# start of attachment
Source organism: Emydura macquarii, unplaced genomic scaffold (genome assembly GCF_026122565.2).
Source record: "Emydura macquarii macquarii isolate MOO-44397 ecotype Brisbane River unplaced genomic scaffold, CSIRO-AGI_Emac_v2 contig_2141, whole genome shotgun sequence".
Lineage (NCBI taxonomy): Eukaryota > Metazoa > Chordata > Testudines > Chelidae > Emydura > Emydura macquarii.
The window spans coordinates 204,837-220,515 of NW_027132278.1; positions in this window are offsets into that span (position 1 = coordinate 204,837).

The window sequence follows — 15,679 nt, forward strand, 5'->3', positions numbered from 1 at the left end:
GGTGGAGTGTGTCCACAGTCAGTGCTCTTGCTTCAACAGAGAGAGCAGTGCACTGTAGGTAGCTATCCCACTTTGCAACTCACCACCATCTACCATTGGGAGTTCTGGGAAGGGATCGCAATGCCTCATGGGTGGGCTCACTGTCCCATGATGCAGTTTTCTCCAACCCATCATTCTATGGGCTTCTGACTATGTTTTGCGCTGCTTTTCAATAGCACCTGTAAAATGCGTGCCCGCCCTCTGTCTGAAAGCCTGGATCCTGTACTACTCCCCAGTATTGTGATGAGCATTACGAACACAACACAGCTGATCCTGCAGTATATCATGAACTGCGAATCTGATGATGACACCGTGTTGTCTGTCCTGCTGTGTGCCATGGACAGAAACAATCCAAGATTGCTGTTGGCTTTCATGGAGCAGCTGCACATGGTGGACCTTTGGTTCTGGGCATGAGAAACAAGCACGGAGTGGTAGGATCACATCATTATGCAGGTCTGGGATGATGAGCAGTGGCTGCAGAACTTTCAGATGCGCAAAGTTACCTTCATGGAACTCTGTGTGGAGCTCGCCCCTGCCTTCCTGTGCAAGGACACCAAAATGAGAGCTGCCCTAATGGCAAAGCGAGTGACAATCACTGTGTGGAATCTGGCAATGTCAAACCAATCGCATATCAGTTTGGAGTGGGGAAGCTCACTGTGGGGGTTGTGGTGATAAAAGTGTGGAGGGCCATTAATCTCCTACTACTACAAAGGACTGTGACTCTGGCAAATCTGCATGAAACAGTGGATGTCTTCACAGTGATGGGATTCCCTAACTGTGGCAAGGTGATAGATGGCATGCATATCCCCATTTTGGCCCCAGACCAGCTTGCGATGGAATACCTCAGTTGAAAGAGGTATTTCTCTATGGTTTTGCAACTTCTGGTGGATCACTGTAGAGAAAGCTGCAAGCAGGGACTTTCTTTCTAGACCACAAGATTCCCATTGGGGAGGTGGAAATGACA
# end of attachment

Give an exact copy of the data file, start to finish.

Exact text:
Source organism: Emydura macquarii, unplaced genomic scaffold (genome assembly GCF_026122565.2).
Source record: "Emydura macquarii macquarii isolate MOO-44397 ecotype Brisbane River unplaced genomic scaffold, CSIRO-AGI_Emac_v2 contig_2141, whole genome shotgun sequence".
Lineage (NCBI taxonomy): Eukaryota > Metazoa > Chordata > Testudines > Chelidae > Emydura > Emydura macquarii.
The window spans coordinates 204,837-220,515 of NW_027132278.1; positions in this window are offsets into that span (position 1 = coordinate 204,837).

The window sequence follows — 15,679 nt, forward strand, 5'->3', positions numbered from 1 at the left end:
GGTGGAGTGTGTCCACAGTCAGTGCTCTTGCTTCAACAGAGAGAGCAGTGCACTGTAGGTAGCTATCCCACTTTGCAACTCACCACCATCTACCATTGGGAGTTCTGGGAAGGGATCGCAATGCCTCATGGGTGGGCTCACTGTCCCATGATGCAGTTTTCTCCAACCCATCATTCTATGGGCTTCTGACTATGTTTTGCGCTGCTTTTCAATAGCACCTGTAAAATGCGTGCCCGCCCTCTGTCTGAAAGCCTGGATCCTGTACTACTCCCCAGTATTGTGATGAGCATTACGAACACAACACAGCTGATCCTGCAGTATATCATGAACTGCGAATCTGATGATGACACCGTGTTGTCTGTCCTGCTGTGTGCCATGGACAGAAACAATCCAAGATTGCTGTTGGCTTTCATGGAGCAGCTGCACATGGTGGACCTTTGGTTCTGGGCATGAGAAACAAGCACGGAGTGGTAGGATCACATCATTATGCAGGTCTGGGATGATGAGCAGTGGCTGCAGAACTTTCAGATGCGCAAAGTTACCTTCATGGAACTCTGTGTGGAGCTCGCCCCTGCCTTCCTGTGCAAGGACACCAAAATGAGAGCTGCCCTAATGGCAAAGCGAGTGACAATCACTGTGTGGAATCTGGCAATGTCAAACCAATCGCATATCAGTTTGGAGTGGGGAAGCTCACTGTGGGGGTTGTGGTGATAAAAGTGTGGAGGGCCATTAATCTCCTACTACTACAAAGGACTGTGACTCTGGCAAATCTGCATGAAACAGTGGATGTCTTCACAGTGATGGGATTCCCTAACTGTGGCAAGGTGATAGATGGCATGCATATCCCCATTTTGGCCCCAGACCAGCTTGCGATGGAATACCTCAGTTGAAAGAGGTATTTCTCTATGGTTTTGCAACTTCTGGTGGATCACTGTAGAGAAAGCTGCAAGCAGGGACTTTCTTTCTAGACCACAAGATTCCCATTGGGGAGGTGGAAATGACA